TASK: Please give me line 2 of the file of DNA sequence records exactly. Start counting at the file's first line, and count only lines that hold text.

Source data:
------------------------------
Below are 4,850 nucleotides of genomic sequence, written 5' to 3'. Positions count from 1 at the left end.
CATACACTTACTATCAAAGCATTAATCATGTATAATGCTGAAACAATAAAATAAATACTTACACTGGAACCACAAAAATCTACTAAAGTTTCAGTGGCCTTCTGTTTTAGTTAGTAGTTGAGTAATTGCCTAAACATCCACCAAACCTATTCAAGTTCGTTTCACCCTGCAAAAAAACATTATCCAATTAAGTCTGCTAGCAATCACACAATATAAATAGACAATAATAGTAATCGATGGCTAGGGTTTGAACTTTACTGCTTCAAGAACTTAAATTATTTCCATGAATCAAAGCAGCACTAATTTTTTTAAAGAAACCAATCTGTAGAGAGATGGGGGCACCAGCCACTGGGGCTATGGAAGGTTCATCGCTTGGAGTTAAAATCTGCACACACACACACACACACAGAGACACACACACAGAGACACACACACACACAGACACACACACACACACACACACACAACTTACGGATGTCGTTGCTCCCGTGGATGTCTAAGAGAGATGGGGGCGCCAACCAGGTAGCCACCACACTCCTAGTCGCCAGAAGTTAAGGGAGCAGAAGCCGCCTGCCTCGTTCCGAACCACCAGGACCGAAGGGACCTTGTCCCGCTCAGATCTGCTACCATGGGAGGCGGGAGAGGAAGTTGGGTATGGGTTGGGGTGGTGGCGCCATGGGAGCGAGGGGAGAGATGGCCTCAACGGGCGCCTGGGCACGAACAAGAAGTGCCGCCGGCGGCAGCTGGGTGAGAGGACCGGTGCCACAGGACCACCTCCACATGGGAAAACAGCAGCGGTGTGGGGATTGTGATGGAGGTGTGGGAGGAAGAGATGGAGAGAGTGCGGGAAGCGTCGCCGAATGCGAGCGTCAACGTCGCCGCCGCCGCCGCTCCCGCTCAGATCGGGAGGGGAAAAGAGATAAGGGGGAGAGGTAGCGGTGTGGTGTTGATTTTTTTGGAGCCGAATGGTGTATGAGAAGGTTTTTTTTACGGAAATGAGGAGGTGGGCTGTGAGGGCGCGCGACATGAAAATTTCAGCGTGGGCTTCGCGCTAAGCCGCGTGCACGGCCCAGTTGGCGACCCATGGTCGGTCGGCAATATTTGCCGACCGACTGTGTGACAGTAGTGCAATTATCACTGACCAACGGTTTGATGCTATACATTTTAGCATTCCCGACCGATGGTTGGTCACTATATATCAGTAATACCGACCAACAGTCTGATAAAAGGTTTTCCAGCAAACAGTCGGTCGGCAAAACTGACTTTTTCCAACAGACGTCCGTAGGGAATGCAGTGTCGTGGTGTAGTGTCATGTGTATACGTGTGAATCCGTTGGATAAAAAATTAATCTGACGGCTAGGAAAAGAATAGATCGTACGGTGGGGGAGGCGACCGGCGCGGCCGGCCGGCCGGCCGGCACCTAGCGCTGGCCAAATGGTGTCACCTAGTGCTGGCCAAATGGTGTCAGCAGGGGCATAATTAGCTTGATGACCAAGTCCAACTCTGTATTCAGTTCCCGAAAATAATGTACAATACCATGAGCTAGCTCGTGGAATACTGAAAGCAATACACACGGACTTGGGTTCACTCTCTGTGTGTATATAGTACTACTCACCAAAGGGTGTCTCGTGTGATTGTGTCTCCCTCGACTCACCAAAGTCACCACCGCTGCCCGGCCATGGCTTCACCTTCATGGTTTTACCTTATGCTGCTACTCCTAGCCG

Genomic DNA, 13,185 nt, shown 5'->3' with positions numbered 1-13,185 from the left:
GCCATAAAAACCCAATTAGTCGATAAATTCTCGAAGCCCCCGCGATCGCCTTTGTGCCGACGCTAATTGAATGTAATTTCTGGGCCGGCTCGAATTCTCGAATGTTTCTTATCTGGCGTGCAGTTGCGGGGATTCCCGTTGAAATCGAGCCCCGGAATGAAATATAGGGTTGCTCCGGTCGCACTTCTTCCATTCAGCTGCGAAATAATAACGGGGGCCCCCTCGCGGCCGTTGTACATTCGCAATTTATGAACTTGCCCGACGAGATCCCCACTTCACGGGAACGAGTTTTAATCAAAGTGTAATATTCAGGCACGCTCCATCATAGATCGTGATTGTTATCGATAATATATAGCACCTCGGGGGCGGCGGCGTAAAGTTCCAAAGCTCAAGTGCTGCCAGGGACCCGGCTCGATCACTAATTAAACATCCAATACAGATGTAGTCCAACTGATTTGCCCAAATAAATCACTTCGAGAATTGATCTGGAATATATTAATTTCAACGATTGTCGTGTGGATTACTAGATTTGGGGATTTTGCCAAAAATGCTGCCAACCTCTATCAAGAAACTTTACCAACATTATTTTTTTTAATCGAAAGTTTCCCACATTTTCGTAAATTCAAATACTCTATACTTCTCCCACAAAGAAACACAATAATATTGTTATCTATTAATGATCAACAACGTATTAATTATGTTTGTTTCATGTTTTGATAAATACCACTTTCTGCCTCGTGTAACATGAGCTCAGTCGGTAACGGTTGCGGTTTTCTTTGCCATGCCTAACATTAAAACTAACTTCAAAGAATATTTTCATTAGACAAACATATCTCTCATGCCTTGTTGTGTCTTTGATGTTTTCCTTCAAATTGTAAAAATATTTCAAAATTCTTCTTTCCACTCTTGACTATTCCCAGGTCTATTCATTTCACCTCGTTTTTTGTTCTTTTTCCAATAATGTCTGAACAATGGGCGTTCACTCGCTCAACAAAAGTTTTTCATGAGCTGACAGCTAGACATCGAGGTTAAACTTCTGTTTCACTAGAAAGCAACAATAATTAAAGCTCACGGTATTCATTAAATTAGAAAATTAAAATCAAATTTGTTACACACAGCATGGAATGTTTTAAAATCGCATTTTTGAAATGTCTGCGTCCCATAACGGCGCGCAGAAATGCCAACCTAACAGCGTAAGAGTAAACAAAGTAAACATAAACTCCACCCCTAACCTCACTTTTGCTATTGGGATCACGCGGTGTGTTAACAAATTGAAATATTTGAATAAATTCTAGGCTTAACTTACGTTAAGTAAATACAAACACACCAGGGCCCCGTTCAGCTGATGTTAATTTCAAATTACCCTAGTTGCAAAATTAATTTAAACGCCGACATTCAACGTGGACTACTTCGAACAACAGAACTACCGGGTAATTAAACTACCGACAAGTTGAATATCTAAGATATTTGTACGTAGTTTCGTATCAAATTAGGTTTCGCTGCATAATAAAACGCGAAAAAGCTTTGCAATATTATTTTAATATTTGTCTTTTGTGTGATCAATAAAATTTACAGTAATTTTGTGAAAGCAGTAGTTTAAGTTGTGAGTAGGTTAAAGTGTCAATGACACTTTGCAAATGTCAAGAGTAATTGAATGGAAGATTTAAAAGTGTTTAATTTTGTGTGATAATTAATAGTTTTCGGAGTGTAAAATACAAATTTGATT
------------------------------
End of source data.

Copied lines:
CATACACTTACTATCAAAGCATTAATCATGTATAATGCTGAAACAATAAAATAAATACTTACACTGGAACCACAAAAATCTACTAAAGTTTCAGTGGCCTTCTGTTTTAGTTAGTAGTTGAGTAATTGCCTAAACATCCACCAAACCTATTCAAGTTCGTTTCACCCTGCAAAAAAACATTATCCAATTAAGTCTGCTAGCAATCACACAATATAAATAGACAATAATAGTAATCGATGGCTAGGGTTTGAACTTTACTGCTTCAAGAACTTAAATTATTTCCATGAATCAAAGCAGCACTAATTTTTTTAAAGAAACCAATCTGTAGAGAGATGGGGGCACCAGCCACTGGGGCTATGGAAGGTTCATCGCTTGGAGTTAAAATCTGCACACACACACACACACACAGAGACACACACACAGAGACACACACACACACAGACACACACACACACACACACACACAACTTACGGATGTCGTTGCTCCCGTGGATGTCTAAGAGAGATGGGGGCGCCAACCAGGTAGCCACCACACTCCTAGTCGCCAGAAGTTAAGGGAGCAGAAGCCGCCTGCCTCGTTCCGAACCACCAGGACCGAAGGGACCTTGTCCCGCTCAGATCTGCTACCATGGGAGGCGGGAGAGGAAGTTGGGTATGGGTTGGGGTGGTGGCGCCATGGGAGCGAGGGGAGAGATGGCCTCAACGGGCGCCTGGGCACGAACAAGAAGTGCCGCCGGCGGCAGCTGGGTGAGAGGACCGGTGCCACAGGACCACCTCCACATGGGAAAACAGCAGCGGTGTGGGGATTGTGATGGAGGTGTGGGAGGAAGAGATGGAGAGAGTGCGGGAAGCGTCGCCGAATGCGAGCGTCAACGTCGCCGCCGCCGCCGCTCCCGCTCAGATCGGGAGGGGAAAAGAGATAAGGGGGAGAGGTAGCGGTGTGGTGTTGATTTTTTTGGAGCCGAATGGTGTATGAGAAGGTTTTTTTTACGGAAATGAGGAGGTGGGCTGTGAGGGCGCGCGACATGAAAATTTCAGCGTGGGCTTCGCGCTAAGCCGCGTGCACGGCCCAGTTGGCGACCCATGGTCGGTCGGCAATATTTGCCGACCGACTGTGTGACAGTAGTGCAATTATCACTGACCAACGGTTTGATGCTATACATTTTAGCATTCCCGACCGATGGTTGGTCACTATATATCAGTAATACCGACCAACAGTCTGATAAAAGGTTTTCCAGCAAACAGTCGGTCGGCAAAACTGACTTTTTCCAACAGACGTCCGTAGGGAATGCAGTGTCGTGGTGTAGTGTCATGTGTATACGTGTGAATCCGTTGGATAAAAAATTAATCTGACGGCTAGGAAAAGAATAGATCGTACGGTGGGGGAGGCGACCGGCGCGGCCGGCCGGCCGGCCGGCACCTAGCGCTGGCCAAATGGTGTCACCTAGTGCTGGCCAAATGGTGTCAGCAGGGGCATAATTAGCTTGATGACCAAGTCCAACTCTGTATTCAGTTCCCGAAAATAATGTACAATACCATGAGCTAGCTCGTGGAATACTGAAAGCAATACACACGGACTTGGGTTCACTCTCTGTGTGTATATAGTACTACTCACCAAAGGGTGTCTCGTGTGATTGTGTCTCCCTCGACTCACCAAAGTCACCACCGCTGCCCGGCCATGGCTTCACCTTCATGGTTTTACCTTATGCTGCTACTCCTAGCCG